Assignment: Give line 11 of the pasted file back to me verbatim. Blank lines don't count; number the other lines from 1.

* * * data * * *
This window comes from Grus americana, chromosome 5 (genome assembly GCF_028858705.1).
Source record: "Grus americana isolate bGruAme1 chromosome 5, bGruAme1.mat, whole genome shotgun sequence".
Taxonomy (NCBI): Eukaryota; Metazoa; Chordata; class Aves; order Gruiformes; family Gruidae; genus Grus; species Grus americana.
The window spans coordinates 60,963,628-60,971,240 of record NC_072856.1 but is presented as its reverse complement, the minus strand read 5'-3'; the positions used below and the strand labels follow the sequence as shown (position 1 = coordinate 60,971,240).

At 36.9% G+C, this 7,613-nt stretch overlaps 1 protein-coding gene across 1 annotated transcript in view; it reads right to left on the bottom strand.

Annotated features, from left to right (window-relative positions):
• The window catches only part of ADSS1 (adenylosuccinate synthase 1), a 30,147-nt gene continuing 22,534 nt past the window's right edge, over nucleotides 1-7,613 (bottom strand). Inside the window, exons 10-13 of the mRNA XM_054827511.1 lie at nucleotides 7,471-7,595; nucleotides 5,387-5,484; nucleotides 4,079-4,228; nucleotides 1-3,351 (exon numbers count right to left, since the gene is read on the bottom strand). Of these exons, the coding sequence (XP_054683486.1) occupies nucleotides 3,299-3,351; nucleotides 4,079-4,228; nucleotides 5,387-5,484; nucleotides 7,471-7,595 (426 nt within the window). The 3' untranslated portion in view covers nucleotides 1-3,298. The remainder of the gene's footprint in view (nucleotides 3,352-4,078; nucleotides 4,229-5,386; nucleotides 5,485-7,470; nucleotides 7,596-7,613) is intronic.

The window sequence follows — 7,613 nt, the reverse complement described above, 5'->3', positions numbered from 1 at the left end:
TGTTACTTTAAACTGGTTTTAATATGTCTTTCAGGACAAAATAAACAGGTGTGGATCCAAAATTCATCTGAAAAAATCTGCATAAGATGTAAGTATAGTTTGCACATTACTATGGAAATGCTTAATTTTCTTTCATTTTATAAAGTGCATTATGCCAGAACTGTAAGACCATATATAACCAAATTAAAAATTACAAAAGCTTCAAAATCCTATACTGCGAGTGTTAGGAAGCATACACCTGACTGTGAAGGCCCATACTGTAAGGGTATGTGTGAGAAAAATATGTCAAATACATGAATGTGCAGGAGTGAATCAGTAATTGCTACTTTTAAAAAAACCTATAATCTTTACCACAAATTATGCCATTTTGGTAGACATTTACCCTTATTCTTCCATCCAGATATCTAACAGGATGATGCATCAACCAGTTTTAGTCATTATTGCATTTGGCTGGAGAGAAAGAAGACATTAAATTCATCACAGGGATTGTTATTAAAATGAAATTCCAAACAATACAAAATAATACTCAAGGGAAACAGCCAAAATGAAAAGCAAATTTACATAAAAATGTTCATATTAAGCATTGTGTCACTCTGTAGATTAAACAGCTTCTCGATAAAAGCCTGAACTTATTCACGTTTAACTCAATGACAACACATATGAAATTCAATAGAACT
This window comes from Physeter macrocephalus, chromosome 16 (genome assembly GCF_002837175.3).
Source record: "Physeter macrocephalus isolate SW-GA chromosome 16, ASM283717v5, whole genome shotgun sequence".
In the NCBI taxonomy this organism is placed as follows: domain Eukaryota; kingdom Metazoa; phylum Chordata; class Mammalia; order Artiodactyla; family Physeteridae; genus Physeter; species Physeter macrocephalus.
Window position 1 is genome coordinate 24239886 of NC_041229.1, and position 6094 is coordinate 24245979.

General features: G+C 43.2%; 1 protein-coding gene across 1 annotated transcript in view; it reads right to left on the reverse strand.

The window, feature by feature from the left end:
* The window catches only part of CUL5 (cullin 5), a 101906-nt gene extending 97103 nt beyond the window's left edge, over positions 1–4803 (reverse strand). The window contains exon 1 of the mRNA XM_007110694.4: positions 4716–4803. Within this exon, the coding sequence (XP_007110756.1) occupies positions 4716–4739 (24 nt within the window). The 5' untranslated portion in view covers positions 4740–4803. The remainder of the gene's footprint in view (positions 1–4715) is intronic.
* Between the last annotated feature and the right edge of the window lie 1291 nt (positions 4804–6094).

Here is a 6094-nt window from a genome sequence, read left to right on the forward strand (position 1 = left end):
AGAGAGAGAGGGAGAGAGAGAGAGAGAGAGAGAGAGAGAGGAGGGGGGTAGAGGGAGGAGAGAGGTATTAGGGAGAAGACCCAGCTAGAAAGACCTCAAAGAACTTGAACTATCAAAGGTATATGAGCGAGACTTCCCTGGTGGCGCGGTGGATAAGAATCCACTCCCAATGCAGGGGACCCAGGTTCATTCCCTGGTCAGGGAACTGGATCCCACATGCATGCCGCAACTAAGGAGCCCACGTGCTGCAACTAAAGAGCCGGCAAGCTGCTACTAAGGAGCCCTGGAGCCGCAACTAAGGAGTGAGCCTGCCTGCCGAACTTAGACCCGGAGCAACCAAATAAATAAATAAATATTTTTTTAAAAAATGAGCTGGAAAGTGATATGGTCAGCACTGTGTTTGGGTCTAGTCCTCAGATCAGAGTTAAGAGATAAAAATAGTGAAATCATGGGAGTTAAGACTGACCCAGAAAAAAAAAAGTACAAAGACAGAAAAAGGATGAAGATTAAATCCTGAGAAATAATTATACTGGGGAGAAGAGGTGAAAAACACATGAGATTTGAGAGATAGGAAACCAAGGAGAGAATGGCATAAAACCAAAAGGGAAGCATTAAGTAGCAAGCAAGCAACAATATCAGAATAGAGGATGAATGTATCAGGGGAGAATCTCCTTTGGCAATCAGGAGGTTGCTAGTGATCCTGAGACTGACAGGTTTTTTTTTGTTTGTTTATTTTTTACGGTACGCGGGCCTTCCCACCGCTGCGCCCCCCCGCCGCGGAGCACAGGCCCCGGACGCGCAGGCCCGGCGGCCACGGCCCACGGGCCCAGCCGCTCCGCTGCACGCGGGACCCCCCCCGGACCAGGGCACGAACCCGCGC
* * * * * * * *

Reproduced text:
Source record: "Physeter macrocephalus isolate SW-GA chromosome 16, ASM283717v5, whole genome shotgun sequence".